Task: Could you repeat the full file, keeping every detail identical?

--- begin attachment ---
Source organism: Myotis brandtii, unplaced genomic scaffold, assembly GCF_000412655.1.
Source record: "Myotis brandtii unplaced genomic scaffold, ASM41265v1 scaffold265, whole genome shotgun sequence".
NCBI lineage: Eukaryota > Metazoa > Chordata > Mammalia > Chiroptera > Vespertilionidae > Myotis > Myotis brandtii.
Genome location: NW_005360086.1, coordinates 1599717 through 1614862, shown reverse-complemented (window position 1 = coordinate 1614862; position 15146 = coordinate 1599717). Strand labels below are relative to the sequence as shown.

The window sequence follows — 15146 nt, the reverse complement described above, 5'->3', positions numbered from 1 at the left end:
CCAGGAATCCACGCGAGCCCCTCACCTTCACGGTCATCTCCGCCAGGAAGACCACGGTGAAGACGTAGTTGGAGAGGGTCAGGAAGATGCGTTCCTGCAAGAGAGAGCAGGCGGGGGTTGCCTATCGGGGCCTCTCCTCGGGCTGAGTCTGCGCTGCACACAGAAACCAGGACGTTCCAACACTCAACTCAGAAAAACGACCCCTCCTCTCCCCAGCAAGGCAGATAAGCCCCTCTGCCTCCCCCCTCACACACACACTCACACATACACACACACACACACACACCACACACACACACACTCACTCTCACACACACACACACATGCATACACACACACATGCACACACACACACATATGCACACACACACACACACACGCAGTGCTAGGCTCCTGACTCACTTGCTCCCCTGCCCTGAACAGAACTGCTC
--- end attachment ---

Source organism: Myotis brandtii, unplaced genomic scaffold, assembly GCF_000412655.1.
Source record: "Myotis brandtii unplaced genomic scaffold, ASM41265v1 scaffold265, whole genome shotgun sequence".
NCBI lineage: Eukaryota > Metazoa > Chordata > Mammalia > Chiroptera > Vespertilionidae > Myotis > Myotis brandtii.
Genome location: NW_005360086.1, coordinates 1599717 through 1614862, shown reverse-complemented (window position 1 = coordinate 1614862; position 15146 = coordinate 1599717). Strand labels below are relative to the sequence as shown.

The window sequence follows — 15146 nt, the reverse complement described above, 5'->3', positions numbered from 1 at the left end:
CCAGGAATCCACGCGAGCCCCTCACCTTCACGGTCATCTCCGCCAGGAAGACCACGGTGAAGACGTAGTTGGAGAGGGTCAGGAAGATGCGTTCCTGCAAGAGAGAGCAGGCGGGGGTTGCCTATCGGGGCCTCTCCTCGGGCTGAGTCTGCGCTGCACACAGAAACCAGGACGTTCCAACACTCAACTCAGAAAAACGACCCCTCCTCTCCCCAGCAAGGCAGATAAGCCCCTCTGCCTCCCCCCTCACACACACACTCACACATACACACACACACACACACACCACACACACACACACTCACTCTCACACACACACACACATGCATACACACACACATGCACACACACACACATATGCACACACACACACACACACGCAGTGCTAGGCTCCTGACTCACTTGCTCCCCTGCCCTGAACAGAACTGCTC